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Riddick v. Semple

United States District Court, D. Connecticut

May 9, 2019

JEROME RIDDICK, Plaintiff,
v.
SCOTT SEMPLE, et al., Defendants.

          RULING ON PENDING MOTIONS

          STEFAN R. UNDERHILL, UNITED STATES DISTRICT JUDGE

         On September 10, 2018, Jerome Riddick, filed an amended complaint (doc. no. 24) against the defendants for breach of the settlement agreement executed on March 5, 2014 and the May 14, 2015 clarification of the terms of that agreement in accordance with my previous instruction. See Order, Doc. No. 23. The defendants answered the amended complaint on January 3, 2019. Answer, Doc. No. 39. Riddick has filed three motions for preliminary injunctive and declaratory relief against the defendants. See Doc. Nos. 40, 42, 44. For the following reasons, all three motions are denied.

         I. Motion for Enforcement of Settlement Agreement (Doc. No. 40)

         On December 31, 2018, Riddick filed an “Emergency Motion to Enforce [the] Settlement Agreement.” Doc. No. 40. At the time, he was confined at Northern Correctional Institution (“Northern”). In his motion, he argued that the defendants breached the settlement agreement by transferring him to Northern without first conducting a mental health evaluation. Id. He seeks an order compelling the defendants to transfer him back to his original housing unit at Garner Correctional Institution (“Garner”) because “everyday he's at Northern he's in segregation/isolation and [in a] restrictive housing unit without an affirmative determination that such . . . confinement conditions are medically appropriate.” Id. at 2-3. The record reflects that Riddick is no longer confined at Northern and is currently confined at the MacDougall-Walker Correctional Institution in Suffield, Connecticut. I construe Riddick's motion as a motion for preliminary injunctive relief.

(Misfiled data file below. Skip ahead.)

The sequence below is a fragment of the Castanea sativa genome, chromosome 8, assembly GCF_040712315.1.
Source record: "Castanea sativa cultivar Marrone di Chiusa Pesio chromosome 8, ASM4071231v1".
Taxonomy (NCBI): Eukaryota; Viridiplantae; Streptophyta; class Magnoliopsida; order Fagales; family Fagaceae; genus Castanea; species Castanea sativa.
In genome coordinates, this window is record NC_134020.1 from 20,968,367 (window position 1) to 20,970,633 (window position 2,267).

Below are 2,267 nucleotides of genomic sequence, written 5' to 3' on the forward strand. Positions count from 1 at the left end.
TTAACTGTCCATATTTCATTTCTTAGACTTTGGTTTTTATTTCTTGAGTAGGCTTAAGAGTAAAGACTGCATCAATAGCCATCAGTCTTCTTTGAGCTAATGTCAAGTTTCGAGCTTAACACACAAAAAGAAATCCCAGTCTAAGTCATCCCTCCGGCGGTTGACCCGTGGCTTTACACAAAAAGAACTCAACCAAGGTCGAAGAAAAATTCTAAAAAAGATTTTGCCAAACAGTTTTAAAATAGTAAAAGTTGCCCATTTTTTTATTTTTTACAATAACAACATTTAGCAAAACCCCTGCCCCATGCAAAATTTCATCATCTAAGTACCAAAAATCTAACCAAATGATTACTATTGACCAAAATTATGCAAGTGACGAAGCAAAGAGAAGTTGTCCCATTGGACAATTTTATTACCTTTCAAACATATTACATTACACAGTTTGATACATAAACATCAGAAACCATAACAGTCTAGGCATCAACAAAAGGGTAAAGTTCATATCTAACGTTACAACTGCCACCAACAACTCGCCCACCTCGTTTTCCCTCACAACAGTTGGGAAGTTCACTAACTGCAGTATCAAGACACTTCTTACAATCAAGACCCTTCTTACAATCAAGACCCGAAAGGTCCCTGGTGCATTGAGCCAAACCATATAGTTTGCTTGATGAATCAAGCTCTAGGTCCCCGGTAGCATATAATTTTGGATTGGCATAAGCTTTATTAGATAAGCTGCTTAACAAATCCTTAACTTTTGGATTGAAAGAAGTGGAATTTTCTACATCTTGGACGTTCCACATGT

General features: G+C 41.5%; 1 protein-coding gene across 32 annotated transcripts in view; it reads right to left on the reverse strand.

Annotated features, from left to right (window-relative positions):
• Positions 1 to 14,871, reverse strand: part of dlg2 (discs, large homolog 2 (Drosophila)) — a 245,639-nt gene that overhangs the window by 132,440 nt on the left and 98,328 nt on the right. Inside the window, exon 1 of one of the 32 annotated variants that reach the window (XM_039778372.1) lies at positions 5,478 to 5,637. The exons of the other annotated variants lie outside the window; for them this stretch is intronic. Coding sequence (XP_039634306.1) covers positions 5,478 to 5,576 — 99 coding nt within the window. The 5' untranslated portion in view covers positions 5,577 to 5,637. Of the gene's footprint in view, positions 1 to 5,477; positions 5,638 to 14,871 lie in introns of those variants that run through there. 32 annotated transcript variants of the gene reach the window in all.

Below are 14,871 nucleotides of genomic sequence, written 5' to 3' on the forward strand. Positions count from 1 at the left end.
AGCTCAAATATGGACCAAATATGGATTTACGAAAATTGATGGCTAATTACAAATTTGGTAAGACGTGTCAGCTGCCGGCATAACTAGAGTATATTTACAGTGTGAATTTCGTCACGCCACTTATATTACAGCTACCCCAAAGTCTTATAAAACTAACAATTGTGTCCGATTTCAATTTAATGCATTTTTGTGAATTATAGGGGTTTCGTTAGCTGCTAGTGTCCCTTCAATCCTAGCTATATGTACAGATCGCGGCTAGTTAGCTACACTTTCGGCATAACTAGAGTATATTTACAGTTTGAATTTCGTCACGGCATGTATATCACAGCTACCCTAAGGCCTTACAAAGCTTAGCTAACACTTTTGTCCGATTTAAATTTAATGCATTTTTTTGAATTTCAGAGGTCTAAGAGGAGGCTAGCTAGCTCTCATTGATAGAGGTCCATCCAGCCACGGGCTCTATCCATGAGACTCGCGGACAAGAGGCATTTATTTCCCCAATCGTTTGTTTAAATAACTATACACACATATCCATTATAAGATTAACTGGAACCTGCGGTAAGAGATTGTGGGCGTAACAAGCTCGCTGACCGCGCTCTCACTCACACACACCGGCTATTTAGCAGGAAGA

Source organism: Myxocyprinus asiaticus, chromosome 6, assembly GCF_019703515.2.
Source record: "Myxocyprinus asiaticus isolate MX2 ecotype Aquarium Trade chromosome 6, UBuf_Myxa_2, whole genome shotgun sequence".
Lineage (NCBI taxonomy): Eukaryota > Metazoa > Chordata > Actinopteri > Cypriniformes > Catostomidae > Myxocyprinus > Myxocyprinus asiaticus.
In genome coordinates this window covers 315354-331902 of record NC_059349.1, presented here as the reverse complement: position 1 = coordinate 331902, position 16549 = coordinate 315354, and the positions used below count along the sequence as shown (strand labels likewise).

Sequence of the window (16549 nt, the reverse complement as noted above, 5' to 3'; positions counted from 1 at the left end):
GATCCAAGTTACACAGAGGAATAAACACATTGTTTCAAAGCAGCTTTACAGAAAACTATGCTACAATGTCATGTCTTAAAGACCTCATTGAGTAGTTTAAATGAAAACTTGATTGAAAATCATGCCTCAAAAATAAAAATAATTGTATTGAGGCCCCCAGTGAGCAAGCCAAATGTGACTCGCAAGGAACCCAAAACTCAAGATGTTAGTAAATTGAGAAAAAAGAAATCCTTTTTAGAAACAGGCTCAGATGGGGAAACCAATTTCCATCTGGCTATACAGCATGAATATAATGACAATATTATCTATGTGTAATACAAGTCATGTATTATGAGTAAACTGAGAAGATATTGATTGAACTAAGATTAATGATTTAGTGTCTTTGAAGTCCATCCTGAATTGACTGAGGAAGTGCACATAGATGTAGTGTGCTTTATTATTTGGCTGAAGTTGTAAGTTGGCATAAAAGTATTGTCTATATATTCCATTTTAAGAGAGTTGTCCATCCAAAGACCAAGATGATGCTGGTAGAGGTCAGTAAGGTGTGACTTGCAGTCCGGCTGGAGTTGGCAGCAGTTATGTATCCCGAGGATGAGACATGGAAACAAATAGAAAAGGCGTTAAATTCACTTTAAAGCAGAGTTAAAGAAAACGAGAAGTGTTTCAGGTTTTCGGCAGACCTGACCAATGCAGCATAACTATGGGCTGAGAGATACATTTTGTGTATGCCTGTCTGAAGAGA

Preliminary injunctive relief is an extraordinary remedy and is never awarded as a matter of right. Winter v. Natural Res. Def. Council, Inc., 555 U.S. 7, 24 (2008). A movant seeking a preliminary injunction must establish (1) irreparable harm in the absence of the injunction and (2) either a likelihood of success on the merits or sufficiently serious questions going to the merits to make them a fair ground for litigation and a balance of hardships tipping decidedly in the movant's favor. Jolly v. Coughlin, 76 F.3d 468, 473 (2d Cir. 1996); Shapiro v. Cadman Towers, Inc., 51 F.3d 328, 332 (2d Cir. 1995).

         With respect to the first prong, courts will presume that a movant has established irreparable harm in the absence of injunctive relief when the movant's claim involves the alleged deprivation of a constitutional right. Jolly, 76 F.3d at 482. However, the likelihood of irreparable harm must be “actual and imminent, ” not speculative. New York v. Nuclear Regulator Comm'n, 550 F.2d 745, 754 (2d Cir. 1977).

         If the moving party is seeking a “mandatory injunction, ” meaning an injunction that changes the status quo by commanding the opposing party to perform a positive act, then he must satisfy an even higher standard of proof with respect to the second prong. D.D. ex rel. V.D. v. New York City Bd. of Educ., 465 F.3d 503, 510 (2d Cir. 2006). He “‘must make a clear or substantial showing of a likelihood of success' on the merits . . . a standard especially appropriate when a preliminary injunction is sought against the government.” Id. (quoting Jolly, 76 F.3d at 473). A mandatory preliminary injunction “should issue only upon a clear showing that the moving party is entitled to the relief requested, or where extreme or very serious damage will result from a denial of preliminary relief.” Citigroup Global Mkts., Inc. v. VCG Special Opportunities Master Fund Ltd., 598 F.3d 30, 35 n.4 (2d Cir. 2010) (internal quotation marks omitted).